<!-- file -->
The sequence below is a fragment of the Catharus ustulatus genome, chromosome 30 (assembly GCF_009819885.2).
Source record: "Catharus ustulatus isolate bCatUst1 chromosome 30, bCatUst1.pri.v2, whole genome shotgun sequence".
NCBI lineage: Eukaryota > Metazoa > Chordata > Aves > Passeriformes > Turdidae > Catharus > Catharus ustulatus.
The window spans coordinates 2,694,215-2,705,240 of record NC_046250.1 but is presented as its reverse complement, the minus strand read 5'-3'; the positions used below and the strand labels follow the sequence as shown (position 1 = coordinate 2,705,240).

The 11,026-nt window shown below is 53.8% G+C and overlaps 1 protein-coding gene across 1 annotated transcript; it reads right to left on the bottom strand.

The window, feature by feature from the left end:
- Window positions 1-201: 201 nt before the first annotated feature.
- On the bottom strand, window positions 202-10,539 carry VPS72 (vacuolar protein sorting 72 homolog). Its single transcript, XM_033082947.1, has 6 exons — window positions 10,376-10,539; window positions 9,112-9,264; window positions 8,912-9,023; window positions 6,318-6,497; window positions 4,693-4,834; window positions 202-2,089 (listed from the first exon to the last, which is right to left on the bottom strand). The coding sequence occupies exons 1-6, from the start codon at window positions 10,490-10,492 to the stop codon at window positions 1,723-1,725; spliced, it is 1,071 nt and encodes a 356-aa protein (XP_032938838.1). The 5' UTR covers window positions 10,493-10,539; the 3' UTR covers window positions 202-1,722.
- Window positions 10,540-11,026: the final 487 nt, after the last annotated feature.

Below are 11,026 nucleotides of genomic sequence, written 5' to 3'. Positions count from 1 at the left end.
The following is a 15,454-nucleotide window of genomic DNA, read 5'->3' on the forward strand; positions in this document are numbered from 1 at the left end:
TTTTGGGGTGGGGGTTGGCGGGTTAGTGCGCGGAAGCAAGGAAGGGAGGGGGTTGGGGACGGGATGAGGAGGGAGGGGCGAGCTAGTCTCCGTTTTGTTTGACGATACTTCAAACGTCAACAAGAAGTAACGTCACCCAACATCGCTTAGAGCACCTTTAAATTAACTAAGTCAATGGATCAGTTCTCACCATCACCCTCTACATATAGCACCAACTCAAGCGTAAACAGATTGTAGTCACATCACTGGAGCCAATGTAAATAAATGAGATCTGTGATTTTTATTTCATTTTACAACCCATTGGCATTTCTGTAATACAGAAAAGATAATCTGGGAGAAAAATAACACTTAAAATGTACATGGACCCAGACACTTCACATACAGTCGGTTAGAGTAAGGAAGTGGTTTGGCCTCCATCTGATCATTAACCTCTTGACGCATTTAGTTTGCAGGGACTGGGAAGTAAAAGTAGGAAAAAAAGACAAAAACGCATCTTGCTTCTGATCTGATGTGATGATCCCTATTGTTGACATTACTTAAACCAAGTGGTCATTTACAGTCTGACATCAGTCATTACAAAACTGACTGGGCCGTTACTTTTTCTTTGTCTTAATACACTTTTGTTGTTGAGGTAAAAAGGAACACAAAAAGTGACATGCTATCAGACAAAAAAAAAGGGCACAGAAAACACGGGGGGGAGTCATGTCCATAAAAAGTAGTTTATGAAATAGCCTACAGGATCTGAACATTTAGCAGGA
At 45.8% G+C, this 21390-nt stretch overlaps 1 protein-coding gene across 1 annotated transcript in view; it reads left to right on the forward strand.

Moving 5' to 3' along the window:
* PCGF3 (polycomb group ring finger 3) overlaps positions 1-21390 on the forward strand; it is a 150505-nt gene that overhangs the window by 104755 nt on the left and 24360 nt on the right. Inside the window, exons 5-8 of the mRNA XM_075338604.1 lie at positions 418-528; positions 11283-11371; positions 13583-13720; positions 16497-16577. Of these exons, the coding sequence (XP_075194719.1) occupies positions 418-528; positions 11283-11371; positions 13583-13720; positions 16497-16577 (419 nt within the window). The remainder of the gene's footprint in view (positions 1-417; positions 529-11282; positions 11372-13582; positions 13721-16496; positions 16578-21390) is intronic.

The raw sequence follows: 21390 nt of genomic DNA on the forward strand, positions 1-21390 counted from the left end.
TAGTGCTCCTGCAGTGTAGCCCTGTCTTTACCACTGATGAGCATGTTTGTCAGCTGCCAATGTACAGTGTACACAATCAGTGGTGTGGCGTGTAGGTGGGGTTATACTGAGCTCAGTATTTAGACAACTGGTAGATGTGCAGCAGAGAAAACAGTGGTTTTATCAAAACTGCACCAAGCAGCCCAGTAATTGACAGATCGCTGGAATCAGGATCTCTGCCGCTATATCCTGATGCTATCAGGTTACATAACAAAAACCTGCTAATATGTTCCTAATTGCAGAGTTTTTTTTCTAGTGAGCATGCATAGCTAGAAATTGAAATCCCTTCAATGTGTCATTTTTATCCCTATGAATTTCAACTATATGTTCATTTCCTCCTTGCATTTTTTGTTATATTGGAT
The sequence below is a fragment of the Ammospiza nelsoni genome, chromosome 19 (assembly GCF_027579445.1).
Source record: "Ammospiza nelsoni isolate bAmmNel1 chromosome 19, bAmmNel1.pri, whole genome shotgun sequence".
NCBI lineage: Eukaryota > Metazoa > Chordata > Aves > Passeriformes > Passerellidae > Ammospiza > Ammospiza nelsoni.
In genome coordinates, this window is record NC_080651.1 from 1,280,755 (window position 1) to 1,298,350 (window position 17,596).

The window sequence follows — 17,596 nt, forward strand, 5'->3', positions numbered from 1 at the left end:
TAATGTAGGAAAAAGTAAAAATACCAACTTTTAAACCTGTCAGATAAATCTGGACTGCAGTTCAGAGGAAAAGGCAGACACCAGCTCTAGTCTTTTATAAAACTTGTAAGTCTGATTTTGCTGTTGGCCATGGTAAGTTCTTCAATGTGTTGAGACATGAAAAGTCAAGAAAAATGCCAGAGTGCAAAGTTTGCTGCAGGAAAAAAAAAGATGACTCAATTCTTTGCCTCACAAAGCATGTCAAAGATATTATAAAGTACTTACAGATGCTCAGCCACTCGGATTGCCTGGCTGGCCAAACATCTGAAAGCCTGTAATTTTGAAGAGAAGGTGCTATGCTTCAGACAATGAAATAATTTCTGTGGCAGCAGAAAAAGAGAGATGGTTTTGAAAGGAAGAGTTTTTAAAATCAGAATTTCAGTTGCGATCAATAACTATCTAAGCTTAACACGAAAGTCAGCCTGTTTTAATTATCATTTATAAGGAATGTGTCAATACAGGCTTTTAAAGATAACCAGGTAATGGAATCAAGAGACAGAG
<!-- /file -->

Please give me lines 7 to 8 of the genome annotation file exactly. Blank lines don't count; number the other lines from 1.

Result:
- Window positions 1-201: 201 nt before the first annotated feature.
- On the bottom strand, window positions 202-10,539 carry VPS72 (vacuolar protein sorting 72 homolog). Its single transcript, XM_033082947.1, has 6 exons — window positions 10,376-10,539; window positions 9,112-9,264; window positions 8,912-9,023; window positions 6,318-6,497; window positions 4,693-4,834; window positions 202-2,089 (listed from the first exon to the last, which is right to left on the bottom strand). The coding sequence occupies exons 1-6, from the start codon at window positions 10,490-10,492 to the stop codon at window positions 1,723-1,725; spliced, it is 1,071 nt and encodes a 356-aa protein (XP_032938838.1). The 5' UTR covers window positions 10,493-10,539; the 3' UTR covers window positions 202-1,722.